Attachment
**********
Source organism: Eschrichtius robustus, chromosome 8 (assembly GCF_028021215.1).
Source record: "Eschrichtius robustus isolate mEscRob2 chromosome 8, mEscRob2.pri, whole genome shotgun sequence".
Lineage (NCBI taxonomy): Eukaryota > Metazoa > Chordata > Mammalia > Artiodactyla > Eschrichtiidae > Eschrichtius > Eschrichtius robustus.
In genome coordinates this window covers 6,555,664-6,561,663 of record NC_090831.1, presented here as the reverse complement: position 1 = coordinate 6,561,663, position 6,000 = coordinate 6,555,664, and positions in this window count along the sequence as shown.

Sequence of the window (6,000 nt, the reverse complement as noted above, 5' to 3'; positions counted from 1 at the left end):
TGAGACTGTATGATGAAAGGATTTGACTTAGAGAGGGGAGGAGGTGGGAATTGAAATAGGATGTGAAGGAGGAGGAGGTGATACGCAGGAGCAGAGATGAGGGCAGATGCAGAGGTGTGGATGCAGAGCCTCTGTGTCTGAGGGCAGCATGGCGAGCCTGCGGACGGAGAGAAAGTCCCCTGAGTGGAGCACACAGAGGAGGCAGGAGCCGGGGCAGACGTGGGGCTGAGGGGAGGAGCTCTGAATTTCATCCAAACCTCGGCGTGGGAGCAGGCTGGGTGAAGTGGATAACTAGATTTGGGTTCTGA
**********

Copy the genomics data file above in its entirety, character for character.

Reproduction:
Source organism: Eschrichtius robustus, chromosome 8 (assembly GCF_028021215.1).
Source record: "Eschrichtius robustus isolate mEscRob2 chromosome 8, mEscRob2.pri, whole genome shotgun sequence".
Lineage (NCBI taxonomy): Eukaryota > Metazoa > Chordata > Mammalia > Artiodactyla > Eschrichtiidae > Eschrichtius > Eschrichtius robustus.
In genome coordinates this window covers 6,555,664-6,561,663 of record NC_090831.1, presented here as the reverse complement: position 1 = coordinate 6,561,663, position 6,000 = coordinate 6,555,664, and positions in this window count along the sequence as shown.

Sequence of the window (6,000 nt, the reverse complement as noted above, 5' to 3'; positions counted from 1 at the left end):
TGAGACTGTATGATGAAAGGATTTGACTTAGAGAGGGGAGGAGGTGGGAATTGAAATAGGATGTGAAGGAGGAGGAGGTGATACGCAGGAGCAGAGATGAGGGCAGATGCAGAGGTGTGGATGCAGAGCCTCTGTGTCTGAGGGCAGCATGGCGAGCCTGCGGACGGAGAGAAAGTCCCCTGAGTGGAGCACACAGAGGAGGCAGGAGCCGGGGCAGACGTGGGGCTGAGGGGAGGAGCTCTGAATTTCATCCAAACCTCGGCGTGGGAGCAGGCTGGGTGAAGTGGATAACTAGATTTGGGTTCTGA